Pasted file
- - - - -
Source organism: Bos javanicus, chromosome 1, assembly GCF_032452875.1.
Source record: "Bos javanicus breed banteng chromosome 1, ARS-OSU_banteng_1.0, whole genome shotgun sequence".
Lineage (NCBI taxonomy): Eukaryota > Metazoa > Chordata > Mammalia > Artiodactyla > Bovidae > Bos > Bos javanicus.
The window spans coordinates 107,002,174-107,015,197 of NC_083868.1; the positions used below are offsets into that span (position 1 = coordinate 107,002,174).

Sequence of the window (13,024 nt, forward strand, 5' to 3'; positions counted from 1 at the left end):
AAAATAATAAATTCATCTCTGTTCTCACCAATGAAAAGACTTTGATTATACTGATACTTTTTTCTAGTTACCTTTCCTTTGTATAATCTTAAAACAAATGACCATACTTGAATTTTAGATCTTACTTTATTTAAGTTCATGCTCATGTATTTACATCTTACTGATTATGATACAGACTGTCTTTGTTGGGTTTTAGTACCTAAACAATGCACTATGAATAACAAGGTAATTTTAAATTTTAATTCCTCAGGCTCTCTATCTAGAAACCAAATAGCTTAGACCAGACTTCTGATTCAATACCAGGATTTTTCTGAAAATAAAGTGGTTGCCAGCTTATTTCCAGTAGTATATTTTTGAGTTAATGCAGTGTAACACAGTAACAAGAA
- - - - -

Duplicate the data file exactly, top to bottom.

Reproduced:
Source organism: Bos javanicus, chromosome 1, assembly GCF_032452875.1.
Source record: "Bos javanicus breed banteng chromosome 1, ARS-OSU_banteng_1.0, whole genome shotgun sequence".
Lineage (NCBI taxonomy): Eukaryota > Metazoa > Chordata > Mammalia > Artiodactyla > Bovidae > Bos > Bos javanicus.
The window spans coordinates 107,002,174-107,015,197 of NC_083868.1; the positions used below are offsets into that span (position 1 = coordinate 107,002,174).

Sequence of the window (13,024 nt, forward strand, 5' to 3'; positions counted from 1 at the left end):
AAAATAATAAATTCATCTCTGTTCTCACCAATGAAAAGACTTTGATTATACTGATACTTTTTTCTAGTTACCTTTCCTTTGTATAATCTTAAAACAAATGACCATACTTGAATTTTAGATCTTACTTTATTTAAGTTCATGCTCATGTATTTACATCTTACTGATTATGATACAGACTGTCTTTGTTGGGTTTTAGTACCTAAACAATGCACTATGAATAACAAGGTAATTTTAAATTTTAATTCCTCAGGCTCTCTATCTAGAAACCAAATAGCTTAGACCAGACTTCTGATTCAATACCAGGATTTTTCTGAAAATAAAGTGGTTGCCAGCTTATTTCCAGTAGTATATTTTTGAGTTAATGCAGTGTAACACAGTAACAAGAA